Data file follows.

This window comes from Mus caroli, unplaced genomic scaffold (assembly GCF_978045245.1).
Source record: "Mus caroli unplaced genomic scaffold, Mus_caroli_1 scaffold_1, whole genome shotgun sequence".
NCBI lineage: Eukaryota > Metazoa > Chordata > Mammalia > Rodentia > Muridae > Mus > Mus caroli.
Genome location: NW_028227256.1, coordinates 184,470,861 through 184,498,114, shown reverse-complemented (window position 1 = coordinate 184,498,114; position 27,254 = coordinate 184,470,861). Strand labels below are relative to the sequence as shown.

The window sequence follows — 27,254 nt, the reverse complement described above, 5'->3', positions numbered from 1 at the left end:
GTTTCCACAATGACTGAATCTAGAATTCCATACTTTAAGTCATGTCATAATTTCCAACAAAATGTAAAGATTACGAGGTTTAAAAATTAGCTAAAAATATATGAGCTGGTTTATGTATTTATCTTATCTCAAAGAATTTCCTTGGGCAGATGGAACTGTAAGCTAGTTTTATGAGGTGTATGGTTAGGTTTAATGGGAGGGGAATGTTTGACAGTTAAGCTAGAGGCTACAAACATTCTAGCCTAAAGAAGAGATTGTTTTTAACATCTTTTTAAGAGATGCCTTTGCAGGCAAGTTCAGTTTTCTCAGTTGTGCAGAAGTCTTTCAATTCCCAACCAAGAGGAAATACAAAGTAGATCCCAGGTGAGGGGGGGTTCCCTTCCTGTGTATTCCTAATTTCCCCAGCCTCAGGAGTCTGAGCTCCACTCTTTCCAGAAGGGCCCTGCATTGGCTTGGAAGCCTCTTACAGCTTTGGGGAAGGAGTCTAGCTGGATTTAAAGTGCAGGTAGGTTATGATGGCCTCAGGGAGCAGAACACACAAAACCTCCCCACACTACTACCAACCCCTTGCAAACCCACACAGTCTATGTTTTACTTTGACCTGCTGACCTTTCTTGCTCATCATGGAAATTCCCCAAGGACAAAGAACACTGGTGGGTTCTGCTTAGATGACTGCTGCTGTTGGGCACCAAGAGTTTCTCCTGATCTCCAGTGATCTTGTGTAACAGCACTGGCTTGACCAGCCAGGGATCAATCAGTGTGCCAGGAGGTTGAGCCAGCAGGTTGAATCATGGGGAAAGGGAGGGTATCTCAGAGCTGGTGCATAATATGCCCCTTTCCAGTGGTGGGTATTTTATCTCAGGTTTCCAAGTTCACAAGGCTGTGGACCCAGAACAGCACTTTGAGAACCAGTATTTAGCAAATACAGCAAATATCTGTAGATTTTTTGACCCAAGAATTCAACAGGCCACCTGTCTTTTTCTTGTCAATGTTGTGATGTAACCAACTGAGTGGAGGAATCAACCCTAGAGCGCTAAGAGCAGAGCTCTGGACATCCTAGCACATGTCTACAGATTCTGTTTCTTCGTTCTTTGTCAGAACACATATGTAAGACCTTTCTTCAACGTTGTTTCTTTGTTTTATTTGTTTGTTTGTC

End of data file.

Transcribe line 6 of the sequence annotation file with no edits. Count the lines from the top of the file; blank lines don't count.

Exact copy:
GTTTCCACAATGACTGAATCTAGAATTCCATACTTTAAGTCATGTCATAATTTCCAACAAAATGTAAAGATTACGAGGTTTAAAAATTAGCTAAAAATATATGAGCTGGTTTATGTATTTATCTTATCTCAAAGAATTTCCTTGGGCAGATGGAACTGTAAGCTAGTTTTATGAGGTGTATGGTTAGGTTTAATGGGAGGGGAATGTTTGACAGTTAAGCTAGAGGCTACAAACATTCTAGCCTAAAGAAGAGATTGTTTTTAACATCTTTTTAAGAGATGCCTTTGCAGGCAAGTTCAGTTTTCTCAGTTGTGCAGAAGTCTTTCAATTCCCAACCAAGAGGAAATACAAAGTAGATCCCAGGTGAGGGGGGGTTCCCTTCCTGTGTATTCCTAATTTCCCCAGCCTCAGGAGTCTGAGCTCCACTCTTTCCAGAAGGGCCCTGCATTGGCTTGGAAGCCTCTTACAGCTTTGGGGAAGGAGTCTAGCTGGATTTAAAGTGCAGGTAGGTTATGATGGCCTCAGGGAGCAGAACACACAAAACCTCCCCACACTACTACCAACCCCTTGCAAACCCACACAGTCTATGTTTTACTTTGACCTGCTGACCTTTCTTGCTCATCATGGAAATTCCCCAAGGACAAAGAACACTGGTGGGTTCTGCTTAGATGACTGCTGCTGTTGGGCACCAAGAGTTTCTCCTGATCTCCAGTGATCTTGTGTAACAGCACTGGCTTGACCAGCCAGGGATCAATCAGTGTGCCAGGAGGTTGAGCCAGCAGGTTGAATCATGGGGAAAGGGAGGGTATCTCAGAGCTGGTGCATAATATGCCCCTTTCCAGTGGTGGGTATTTTATCTCAGGTTTCCAAGTTCACAAGGCTGTGGACCCAGAACAGCACTTTGAGAACCAGTATTTAGCAAATACAGCAAATATCTGTAGATTTTTTGACCCAAGAATTCAACAGGCCACCTGTCTTTTTCTTGTCAATGTTGTGATGTAACCAACTGAGTGGAGGAATCAACCCTAGAGCGCTAAGAGCAGAGCTCTGGACATCCTAGCACATGTCTACAGATTCTGTTTCTTCGTTCTTTGTCAGAACACATATGTAAGACCTTTCTTCAACGTTGTTTCTTTGTTTTATTTGTTTGTTTGTC